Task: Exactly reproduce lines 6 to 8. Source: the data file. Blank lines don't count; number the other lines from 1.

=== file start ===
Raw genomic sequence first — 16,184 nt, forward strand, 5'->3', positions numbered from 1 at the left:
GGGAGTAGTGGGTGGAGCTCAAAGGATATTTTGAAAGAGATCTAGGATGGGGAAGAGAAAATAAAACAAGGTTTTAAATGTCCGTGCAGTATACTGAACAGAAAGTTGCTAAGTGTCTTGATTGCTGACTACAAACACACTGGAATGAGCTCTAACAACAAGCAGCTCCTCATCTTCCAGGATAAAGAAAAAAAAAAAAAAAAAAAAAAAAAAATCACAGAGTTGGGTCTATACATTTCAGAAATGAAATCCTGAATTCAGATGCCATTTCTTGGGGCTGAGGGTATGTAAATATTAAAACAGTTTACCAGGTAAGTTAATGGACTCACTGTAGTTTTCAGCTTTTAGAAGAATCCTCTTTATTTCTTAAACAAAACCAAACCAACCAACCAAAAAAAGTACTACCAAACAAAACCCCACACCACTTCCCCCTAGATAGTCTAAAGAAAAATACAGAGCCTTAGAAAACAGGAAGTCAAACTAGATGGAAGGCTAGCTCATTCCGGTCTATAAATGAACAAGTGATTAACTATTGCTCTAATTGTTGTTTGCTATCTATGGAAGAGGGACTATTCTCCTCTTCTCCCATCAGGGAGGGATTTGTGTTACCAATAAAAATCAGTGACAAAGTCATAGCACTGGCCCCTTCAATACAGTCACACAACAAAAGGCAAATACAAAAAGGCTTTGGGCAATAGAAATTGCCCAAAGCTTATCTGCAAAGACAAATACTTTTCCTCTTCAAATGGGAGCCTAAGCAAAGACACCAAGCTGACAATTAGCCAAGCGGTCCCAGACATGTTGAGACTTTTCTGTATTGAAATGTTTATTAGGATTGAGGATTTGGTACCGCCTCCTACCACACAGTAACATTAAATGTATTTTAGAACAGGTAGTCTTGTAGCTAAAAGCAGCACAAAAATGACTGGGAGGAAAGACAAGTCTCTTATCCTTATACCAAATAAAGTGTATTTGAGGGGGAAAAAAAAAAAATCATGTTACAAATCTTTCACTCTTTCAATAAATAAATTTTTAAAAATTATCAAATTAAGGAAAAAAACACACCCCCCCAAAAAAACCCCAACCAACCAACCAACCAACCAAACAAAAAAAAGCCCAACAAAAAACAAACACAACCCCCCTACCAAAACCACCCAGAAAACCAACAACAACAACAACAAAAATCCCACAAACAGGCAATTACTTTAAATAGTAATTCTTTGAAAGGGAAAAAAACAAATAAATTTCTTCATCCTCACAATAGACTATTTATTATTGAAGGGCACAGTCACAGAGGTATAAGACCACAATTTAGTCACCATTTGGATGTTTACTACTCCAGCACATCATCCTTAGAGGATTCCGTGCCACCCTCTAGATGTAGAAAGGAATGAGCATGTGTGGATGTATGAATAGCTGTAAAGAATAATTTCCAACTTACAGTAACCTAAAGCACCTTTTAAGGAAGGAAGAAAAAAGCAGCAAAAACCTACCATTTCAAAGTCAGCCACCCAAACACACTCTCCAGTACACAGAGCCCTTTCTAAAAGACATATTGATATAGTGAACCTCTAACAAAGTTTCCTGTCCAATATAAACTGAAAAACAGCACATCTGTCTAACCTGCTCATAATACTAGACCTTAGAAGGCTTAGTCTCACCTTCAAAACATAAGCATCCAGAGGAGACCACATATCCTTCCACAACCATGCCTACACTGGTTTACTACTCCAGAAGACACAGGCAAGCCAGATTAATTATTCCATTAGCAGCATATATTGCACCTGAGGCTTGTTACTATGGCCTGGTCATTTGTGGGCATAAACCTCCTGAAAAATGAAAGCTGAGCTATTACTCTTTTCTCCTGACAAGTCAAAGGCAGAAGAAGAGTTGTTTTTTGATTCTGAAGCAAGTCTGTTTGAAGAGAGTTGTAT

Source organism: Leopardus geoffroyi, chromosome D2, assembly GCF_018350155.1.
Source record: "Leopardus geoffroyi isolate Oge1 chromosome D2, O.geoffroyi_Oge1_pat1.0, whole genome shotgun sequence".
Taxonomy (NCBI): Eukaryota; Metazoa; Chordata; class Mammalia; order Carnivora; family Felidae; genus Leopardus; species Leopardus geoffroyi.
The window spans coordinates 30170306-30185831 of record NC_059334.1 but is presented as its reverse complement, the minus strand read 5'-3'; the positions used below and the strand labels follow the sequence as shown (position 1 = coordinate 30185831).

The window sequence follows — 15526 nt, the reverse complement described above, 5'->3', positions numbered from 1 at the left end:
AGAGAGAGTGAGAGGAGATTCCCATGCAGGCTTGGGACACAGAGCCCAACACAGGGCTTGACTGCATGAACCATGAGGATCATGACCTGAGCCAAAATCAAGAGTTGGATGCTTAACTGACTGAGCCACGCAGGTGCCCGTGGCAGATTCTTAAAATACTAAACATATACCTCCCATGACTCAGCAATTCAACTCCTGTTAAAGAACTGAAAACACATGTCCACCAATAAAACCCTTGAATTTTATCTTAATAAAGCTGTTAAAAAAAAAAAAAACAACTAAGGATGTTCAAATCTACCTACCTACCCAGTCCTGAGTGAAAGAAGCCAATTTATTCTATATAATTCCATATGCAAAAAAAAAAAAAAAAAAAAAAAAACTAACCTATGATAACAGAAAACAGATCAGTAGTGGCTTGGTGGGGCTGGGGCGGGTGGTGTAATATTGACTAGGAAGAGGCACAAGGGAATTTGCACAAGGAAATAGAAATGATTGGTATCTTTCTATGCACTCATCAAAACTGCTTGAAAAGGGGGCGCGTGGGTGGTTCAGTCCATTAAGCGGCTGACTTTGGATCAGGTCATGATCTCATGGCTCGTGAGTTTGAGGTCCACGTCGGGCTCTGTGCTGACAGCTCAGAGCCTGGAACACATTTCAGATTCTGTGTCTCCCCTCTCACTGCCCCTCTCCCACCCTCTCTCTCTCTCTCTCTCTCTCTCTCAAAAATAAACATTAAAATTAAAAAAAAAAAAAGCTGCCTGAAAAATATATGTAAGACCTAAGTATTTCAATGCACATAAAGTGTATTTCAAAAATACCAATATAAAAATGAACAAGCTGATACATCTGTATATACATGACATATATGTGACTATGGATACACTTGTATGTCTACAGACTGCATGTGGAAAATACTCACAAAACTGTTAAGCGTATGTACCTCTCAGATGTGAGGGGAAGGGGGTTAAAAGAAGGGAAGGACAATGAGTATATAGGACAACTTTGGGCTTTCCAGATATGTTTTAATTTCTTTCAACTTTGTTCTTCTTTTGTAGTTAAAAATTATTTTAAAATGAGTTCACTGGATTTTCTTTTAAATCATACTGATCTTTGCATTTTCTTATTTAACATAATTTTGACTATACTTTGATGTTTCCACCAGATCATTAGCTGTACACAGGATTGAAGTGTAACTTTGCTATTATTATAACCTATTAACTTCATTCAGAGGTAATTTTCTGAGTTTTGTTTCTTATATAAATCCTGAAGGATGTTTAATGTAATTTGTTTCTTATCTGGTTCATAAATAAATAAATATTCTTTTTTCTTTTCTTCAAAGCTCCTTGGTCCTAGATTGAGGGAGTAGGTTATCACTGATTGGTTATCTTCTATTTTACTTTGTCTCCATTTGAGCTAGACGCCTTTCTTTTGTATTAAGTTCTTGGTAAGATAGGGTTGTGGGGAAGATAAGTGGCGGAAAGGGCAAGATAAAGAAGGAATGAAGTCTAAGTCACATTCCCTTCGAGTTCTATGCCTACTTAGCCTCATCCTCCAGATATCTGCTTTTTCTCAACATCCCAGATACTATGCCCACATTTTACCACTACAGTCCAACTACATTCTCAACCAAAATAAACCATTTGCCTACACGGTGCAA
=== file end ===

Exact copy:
The window spans coordinates 30170306-30185831 of record NC_059334.1 but is presented as its reverse complement, the minus strand read 5'-3'; the positions used below and the strand labels follow the sequence as shown (position 1 = coordinate 30185831).

The window sequence follows — 15526 nt, the reverse complement described above, 5'->3', positions numbered from 1 at the left end:
AGAGAGAGTGAGAGGAGATTCCCATGCAGGCTTGGGACACAGAGCCCAACACAGGGCTTGACTGCATGAACCATGAGGATCATGACCTGAGCCAAAATCAAGAGTTGGATGCTTAACTGACTGAGCCACGCAGGTGCCCGTGGCAGATTCTTAAAATACTAAACATATACCTCCCATGACTCAGCAATTCAACTCCTGTTAAAGAACTGAAAACACATGTCCACCAATAAAACCCTTGAATTTTATCTTAATAAAGCTGTTAAAAAAAAAAAAAACAACTAAGGATGTTCAAATCTACCTACCTACCCAGTCCTGAGTGAAAGAAGCCAATTTATTCTATATAATTCCATATGCAAAAAAAAAAAAAAAAAAAAAAAAACTAACCTATGATAACAGAAAACAGATCAGTAGTGGCTTGGTGGGGCTGGGGCGGGTGGTGTAATATTGACTAGGAAGAGGCACAAGGGAATTTGCACAAGGAAATAGAAATGATTGGTATCTTTCTATGCACTCATCAAAACTGCTTGAAAAGGGGGCGCGTGGGTGGTTCAGTCCATTAAGCGGCTGACTTTGGATCAGGTCATGATCTCATGGCTCGTGAGTTTGAGGTCCACGTCGGGCTCTGTGCTGACAGCTCAGAGCCTGGAACACATTTCAGATTCTGTGTCTCCCCTCTCACTGCCCCTCTCCCACCCTCTCTCTCTCTCTCTCTCTCTCTCTCAAAAATAAACATTAAAATTAAAAAAAAAAAAAGCTGCCTGAAAAATATATGTAAGACCTAAGTATTTCAATGCACATAAAGTGTATTTCAAAAATACCAATATAAAAATGAACAAGCTGATACATCTGTATATACATGACATATATGTGACTATGGATACACTTGTATGTCTACAGACTGCATGTGGAAAATACTCACAAAACTGTTAAGCGTATGTACCTCTCAGATGTGAGGGGAAGGGGGTTAAAAGAAGGGAAGGACAATGAGTATATAGGACAACTTTGGGCTTTCCAGATATGTTTTAATTTCTTTCAACTTTGTTCTTCTTTTGTAGTTAAAAATTATTTTAAAATGAGTTCACTGGATTTTCTTTTAAATCATACTGATCTTTGCATTTTCTTATTTAACATAATTTTGACTATACTTTGATGTTTCCACCAGATCATTAGCTGTACACAGGATTGAAGTGTAACTTTGCTATTATTATAACCTATTAACTTCATTCAGAGGTAATTTTCTGAGTTTTGTTTCTTATATAAATCCTGAAGGATGTTTAATGTAATTTGTTTCTTATCTGGTTCATAAATAAATAAATATTCTTTTTTCTTTTCTTCAAAGCTCCTTGGTCCTAGATTGAGGGAGTAGGTTATCACTGATTGGTTATCTTCTATTTTACTTTGTCTCCATTTGAGCTAGACGCCTTTCTTTTGTATTAAGTTCTTGGTAAGATAGGGTTGTGGGGAAGATAAGTGGCGGAAAGGGCAAGATAAAGAAGGAATGAAGTCTAAGTCACATTCCCTTCGAGTTCTATGCCTACTTAGCCTCATCCTCCAGATATCTGCTTTTTCTCAACATCCCAGATACTATGCCCACATTTTACCACTACAGTCCAACTACATTCTCAACCAAAATAAACCATTTGCCTACACGGTGCAA